Oprah Dope

I tore open a bag of potato chips in the Acme parking lot tonight, dove in and chain-ate them the entire way home.  Is that bad?  I’m thinking that the raw feeling I have in my mouth may be an indication that it is.

It’s totally Oprah Winfrey’s fault.

Oprah’s guest today was Roseanne Barr.  They were talking about how Roseanne now lives on a macadamia nut farm.  Because I have ADD, my mind went from macadamia nuts to peanuts to potato chips in the span of about 30 seconds.  And that’s where it stopped.  I became so consumed with the thought of delicious, salty potato chips that I could barely focus on the rest of the show, so off to the grocery store I went.  I made a beeline to those potato chips and immediately took the fact that they were on sale as a sign from the grocery gods that our union was meant to be.  It took everything I had not to open the bag while I shopped.

My potato chip binge is definitely not a good thing considering the fact that I am on a strict calorie-counting diet.  And by ‘strict’, I mean ‘destined to fail’ because math is not my strong suit.  Also, I am a lazy girl whose two greatest loves are food and television (my husband and son are tied for third.)  Not exactly a recipe for weight loss success.

I should have known better than to watch Oprah – or ‘God’, as she refers to herself (OK, so maybe not out loud, but we all know she’s thinking it.)  She used to be a mainstay in my DVR. I would hang on her every word, buy every book she recommended, see every movie she promoted and purchase virtually everything she ever mentioned liking.  Her ‘Favorite Things’ show would leave me light-headed.

Then something changed.  It started with her sanctimonious parenting tips.  I was working full-time and raising two small children with a husband who was a shift worker.  My house was a temple to chaos, my schedule was crazy and my life was plain exhausting. And there was oh-so-enlightened Oprah doling out advice on how to raise  children when she had never had, lived with or even worked with a child.  Puh. I was certain I was going to sprain my eyeballs from rolling them so violently.  It’s pretty easy to tell parents to be rational and calm when their kid, say, sets the sofa on fire if you’ve never had to endure so much as a dirty look from a child.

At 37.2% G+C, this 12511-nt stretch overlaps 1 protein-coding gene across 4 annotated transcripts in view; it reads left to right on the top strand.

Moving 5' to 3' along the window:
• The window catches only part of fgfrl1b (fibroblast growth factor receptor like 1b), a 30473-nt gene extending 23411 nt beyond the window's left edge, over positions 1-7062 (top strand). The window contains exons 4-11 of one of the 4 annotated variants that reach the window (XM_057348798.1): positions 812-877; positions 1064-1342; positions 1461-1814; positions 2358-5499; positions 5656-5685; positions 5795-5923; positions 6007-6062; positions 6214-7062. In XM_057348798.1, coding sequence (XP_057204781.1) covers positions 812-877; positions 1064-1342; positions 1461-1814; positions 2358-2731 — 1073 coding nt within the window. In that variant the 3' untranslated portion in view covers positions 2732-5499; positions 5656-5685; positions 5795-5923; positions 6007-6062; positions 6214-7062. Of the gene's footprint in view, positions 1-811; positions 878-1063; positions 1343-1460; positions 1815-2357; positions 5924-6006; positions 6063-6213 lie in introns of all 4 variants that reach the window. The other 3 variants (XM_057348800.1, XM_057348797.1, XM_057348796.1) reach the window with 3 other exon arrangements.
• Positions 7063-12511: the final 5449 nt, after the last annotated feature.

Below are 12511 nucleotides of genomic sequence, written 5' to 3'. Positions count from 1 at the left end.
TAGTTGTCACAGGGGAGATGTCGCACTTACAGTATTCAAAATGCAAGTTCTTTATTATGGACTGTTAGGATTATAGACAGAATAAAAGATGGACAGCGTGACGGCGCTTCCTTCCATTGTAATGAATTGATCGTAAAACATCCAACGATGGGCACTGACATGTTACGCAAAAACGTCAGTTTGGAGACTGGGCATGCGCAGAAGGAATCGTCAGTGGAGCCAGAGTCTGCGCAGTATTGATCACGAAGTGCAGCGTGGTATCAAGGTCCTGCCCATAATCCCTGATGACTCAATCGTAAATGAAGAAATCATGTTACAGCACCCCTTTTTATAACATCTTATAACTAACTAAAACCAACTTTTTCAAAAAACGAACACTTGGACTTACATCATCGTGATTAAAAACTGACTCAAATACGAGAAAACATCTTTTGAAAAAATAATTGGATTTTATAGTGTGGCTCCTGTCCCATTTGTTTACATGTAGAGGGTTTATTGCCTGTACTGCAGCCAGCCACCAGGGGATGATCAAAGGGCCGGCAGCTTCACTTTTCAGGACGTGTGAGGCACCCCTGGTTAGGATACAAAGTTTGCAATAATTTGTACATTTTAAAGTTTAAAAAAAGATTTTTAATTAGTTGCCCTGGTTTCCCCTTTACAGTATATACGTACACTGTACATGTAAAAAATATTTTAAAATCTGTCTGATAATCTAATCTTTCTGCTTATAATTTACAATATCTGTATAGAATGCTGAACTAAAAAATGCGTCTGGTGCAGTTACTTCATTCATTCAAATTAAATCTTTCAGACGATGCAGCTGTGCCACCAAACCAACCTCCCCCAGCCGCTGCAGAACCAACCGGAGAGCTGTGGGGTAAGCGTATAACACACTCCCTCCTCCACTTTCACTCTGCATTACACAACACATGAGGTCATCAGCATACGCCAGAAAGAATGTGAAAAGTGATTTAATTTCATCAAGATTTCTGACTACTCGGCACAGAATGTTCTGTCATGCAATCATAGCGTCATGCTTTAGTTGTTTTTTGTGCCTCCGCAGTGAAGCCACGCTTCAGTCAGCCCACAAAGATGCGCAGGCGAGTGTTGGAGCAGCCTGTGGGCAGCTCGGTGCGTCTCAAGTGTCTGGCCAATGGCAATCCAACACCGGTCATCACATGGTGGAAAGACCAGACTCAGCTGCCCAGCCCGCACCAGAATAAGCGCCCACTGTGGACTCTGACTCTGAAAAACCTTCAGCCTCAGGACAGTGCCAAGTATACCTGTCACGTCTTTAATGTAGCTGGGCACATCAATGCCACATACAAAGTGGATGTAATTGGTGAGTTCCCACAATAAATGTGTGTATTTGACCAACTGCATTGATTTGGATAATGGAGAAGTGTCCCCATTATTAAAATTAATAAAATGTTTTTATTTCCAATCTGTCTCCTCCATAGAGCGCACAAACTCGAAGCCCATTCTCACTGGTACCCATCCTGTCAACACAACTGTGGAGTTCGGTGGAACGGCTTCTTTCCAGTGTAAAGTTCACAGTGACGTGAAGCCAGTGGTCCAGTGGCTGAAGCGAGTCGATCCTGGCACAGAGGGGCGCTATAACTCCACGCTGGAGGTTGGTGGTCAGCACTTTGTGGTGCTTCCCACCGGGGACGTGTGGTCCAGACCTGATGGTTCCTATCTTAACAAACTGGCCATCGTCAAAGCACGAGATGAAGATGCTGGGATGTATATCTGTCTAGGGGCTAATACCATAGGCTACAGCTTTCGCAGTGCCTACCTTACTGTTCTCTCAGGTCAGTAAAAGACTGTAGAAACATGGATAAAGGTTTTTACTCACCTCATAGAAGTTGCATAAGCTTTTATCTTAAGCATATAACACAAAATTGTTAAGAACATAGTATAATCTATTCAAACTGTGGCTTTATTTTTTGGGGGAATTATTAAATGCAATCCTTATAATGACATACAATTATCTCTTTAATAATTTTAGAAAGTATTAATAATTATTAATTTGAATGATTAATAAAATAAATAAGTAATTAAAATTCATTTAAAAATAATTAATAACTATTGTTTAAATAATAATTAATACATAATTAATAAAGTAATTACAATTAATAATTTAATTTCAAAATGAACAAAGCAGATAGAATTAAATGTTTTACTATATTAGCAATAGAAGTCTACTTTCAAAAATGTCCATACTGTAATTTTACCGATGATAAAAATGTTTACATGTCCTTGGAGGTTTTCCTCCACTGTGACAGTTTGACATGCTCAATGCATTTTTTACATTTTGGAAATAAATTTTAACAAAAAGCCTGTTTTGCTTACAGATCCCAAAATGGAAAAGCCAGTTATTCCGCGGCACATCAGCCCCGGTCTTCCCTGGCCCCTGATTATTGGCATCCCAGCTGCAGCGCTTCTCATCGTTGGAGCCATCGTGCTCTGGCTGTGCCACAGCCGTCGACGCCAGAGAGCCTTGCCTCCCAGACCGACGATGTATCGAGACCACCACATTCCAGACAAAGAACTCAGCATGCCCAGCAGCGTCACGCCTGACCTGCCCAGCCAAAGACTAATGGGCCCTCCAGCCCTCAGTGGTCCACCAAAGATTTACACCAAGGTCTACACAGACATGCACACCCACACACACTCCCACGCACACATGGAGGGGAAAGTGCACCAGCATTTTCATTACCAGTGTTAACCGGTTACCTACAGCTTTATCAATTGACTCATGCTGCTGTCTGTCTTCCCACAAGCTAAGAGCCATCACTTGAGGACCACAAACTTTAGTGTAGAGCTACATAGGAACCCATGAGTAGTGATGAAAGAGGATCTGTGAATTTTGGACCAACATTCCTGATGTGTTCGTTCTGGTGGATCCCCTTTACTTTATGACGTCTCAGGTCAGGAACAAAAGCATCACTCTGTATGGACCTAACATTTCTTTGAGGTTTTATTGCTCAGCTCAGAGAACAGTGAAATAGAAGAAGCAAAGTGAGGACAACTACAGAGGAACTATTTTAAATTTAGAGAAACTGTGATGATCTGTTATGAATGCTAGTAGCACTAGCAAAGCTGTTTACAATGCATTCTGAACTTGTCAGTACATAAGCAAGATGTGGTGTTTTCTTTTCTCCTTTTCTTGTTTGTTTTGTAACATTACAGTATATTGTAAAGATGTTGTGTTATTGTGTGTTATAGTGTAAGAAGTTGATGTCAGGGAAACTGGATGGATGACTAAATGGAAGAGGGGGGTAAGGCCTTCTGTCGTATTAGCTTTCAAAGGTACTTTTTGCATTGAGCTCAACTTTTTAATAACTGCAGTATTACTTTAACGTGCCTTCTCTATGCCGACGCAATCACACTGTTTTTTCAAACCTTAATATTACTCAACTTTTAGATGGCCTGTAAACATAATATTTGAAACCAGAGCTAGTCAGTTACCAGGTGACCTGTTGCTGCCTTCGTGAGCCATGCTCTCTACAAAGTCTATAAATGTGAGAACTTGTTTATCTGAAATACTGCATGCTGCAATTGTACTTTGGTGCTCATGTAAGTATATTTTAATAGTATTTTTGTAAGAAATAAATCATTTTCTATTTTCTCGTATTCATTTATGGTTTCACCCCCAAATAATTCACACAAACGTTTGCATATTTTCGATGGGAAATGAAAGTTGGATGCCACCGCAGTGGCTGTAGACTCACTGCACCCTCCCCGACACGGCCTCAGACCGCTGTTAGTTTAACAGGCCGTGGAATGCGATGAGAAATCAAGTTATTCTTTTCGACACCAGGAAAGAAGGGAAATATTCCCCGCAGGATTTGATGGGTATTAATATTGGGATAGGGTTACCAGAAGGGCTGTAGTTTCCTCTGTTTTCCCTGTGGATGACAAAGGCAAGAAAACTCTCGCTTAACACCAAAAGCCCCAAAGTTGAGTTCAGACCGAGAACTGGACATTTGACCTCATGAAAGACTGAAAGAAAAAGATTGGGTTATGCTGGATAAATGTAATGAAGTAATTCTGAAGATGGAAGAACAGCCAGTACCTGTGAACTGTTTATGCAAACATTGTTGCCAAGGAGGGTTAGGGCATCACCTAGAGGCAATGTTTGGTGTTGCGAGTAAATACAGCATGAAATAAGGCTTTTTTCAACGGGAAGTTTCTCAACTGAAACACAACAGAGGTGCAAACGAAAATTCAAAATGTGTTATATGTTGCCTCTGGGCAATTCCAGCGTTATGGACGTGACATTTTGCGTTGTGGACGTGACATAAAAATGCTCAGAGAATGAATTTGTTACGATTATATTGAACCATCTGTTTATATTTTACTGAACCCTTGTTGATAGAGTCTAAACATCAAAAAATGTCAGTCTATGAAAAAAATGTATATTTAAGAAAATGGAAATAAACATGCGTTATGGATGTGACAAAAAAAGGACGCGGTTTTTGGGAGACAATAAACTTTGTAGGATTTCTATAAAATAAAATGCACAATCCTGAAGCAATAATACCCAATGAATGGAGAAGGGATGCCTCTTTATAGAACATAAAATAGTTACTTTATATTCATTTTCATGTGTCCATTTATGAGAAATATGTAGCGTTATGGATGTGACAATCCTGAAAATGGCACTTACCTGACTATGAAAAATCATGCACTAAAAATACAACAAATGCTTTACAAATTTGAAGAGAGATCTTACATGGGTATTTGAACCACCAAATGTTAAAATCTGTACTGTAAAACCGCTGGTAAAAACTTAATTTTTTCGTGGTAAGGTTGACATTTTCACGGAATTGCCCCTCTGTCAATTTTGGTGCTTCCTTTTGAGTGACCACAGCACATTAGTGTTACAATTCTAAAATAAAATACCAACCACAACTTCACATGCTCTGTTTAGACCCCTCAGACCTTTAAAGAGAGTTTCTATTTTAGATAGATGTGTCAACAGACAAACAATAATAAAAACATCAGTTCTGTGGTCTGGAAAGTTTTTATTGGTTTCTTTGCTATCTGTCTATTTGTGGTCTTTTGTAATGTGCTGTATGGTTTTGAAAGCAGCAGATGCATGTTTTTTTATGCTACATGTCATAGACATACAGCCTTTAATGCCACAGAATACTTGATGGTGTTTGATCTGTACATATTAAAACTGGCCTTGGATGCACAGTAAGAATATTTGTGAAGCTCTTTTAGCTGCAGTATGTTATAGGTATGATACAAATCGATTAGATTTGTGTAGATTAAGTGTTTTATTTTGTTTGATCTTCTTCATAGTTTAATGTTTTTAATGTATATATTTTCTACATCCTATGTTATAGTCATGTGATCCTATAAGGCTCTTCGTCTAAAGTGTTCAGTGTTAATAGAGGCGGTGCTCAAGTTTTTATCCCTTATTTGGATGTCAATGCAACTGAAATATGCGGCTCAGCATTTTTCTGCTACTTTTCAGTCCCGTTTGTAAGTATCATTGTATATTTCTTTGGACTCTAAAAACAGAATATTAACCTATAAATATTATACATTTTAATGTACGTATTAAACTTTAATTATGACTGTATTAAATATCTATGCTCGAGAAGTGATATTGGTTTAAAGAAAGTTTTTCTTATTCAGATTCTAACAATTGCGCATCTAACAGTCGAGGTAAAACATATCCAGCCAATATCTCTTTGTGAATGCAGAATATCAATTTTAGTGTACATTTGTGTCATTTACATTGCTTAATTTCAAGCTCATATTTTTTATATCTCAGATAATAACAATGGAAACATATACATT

My love for Oprah was already wavering, then came the bitch-slap heard ‘round the world: the interview with James Frye, author of A Million Little Pieces.  For the three of you who don’t know the story, James wrote an amazing book about overcoming addiction.  It was billed as a memoir, but it turned out to be an embellishment of sorts.

OH. MY. GOD.  How dare he write…a novel?

I loved that book.  I didn’t care if it was true or not; it was beautifully written.  Of course, Oprah didn’t see it that way.  She could have just shrugged her shoulders and moved on with her life after finding out that the story wasn’t 100% true, but no.  No.  Not Oprah.  Not if there was an opportunity to make it about her.  She invited him back on the show to allegedly clear the air and let him explain himself.  Instead, she spent the entire show dressing him down and humiliating him on national television.  It was painful to watch.  He was so caught off-guard by the attack that he could barely speak.  Meanwhile, her ego burst out of her unflattering outfit Incredible Hulk-style, never to return to its normal size again.